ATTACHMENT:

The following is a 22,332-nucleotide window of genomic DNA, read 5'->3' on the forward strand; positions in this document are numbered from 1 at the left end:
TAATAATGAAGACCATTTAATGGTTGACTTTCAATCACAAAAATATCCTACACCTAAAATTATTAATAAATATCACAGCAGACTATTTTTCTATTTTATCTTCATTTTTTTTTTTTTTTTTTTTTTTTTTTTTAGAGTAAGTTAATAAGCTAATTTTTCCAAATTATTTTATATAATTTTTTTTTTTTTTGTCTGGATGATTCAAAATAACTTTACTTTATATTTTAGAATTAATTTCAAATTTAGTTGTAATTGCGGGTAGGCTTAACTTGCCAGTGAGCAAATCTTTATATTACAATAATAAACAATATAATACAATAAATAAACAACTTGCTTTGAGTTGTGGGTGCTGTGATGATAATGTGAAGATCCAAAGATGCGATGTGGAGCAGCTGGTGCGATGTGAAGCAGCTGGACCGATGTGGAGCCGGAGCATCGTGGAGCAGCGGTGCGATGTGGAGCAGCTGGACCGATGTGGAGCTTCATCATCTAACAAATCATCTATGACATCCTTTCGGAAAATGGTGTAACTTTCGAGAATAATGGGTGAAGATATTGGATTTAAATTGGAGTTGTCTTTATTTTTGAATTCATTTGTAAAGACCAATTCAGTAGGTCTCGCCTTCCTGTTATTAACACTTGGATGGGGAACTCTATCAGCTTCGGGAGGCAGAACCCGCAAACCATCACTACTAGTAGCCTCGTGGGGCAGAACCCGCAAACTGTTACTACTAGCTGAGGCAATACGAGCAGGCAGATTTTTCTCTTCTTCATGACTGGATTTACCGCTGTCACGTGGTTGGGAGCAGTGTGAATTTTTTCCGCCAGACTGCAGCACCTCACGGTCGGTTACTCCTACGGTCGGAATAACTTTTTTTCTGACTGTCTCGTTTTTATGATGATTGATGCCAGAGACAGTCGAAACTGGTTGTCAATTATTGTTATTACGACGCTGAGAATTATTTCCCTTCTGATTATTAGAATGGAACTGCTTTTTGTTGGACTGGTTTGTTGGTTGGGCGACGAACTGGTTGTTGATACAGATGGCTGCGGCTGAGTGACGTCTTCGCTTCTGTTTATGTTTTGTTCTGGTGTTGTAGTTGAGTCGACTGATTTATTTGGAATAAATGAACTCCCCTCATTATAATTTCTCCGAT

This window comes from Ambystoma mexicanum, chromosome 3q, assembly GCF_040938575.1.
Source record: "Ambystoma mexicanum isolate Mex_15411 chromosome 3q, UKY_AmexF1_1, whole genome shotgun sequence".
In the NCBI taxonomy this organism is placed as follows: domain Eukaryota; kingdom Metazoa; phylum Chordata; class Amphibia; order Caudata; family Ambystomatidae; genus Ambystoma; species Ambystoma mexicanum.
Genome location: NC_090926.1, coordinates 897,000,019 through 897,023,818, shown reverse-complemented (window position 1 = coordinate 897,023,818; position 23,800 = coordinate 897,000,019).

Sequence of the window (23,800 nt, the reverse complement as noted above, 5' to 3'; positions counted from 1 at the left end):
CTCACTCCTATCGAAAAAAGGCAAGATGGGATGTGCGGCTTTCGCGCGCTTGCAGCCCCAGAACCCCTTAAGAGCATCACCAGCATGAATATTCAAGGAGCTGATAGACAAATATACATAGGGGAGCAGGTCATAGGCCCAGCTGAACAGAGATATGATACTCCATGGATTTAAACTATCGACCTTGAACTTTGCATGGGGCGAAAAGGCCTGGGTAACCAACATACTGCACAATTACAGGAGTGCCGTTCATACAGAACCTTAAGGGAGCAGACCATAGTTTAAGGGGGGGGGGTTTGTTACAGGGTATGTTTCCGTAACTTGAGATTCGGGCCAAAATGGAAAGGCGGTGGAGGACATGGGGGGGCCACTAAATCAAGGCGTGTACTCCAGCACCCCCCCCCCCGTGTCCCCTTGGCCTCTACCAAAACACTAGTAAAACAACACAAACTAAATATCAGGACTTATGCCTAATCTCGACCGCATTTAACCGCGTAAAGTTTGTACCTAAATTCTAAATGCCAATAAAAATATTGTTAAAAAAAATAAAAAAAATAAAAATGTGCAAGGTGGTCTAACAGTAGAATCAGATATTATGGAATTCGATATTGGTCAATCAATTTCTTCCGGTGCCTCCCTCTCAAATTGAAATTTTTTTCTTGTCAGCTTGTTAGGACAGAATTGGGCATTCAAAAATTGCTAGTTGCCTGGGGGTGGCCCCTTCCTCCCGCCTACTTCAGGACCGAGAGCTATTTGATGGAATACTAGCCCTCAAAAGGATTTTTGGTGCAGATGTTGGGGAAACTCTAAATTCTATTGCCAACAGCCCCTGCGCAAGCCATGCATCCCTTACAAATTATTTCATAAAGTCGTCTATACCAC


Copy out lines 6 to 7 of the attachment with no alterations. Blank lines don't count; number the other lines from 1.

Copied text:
Genome location: NC_090926.1, coordinates 897,000,019 through 897,023,818, shown reverse-complemented (window position 1 = coordinate 897,023,818; position 23,800 = coordinate 897,000,019).

Sequence of the window (23,800 nt, the reverse complement as noted above, 5' to 3'; positions counted from 1 at the left end):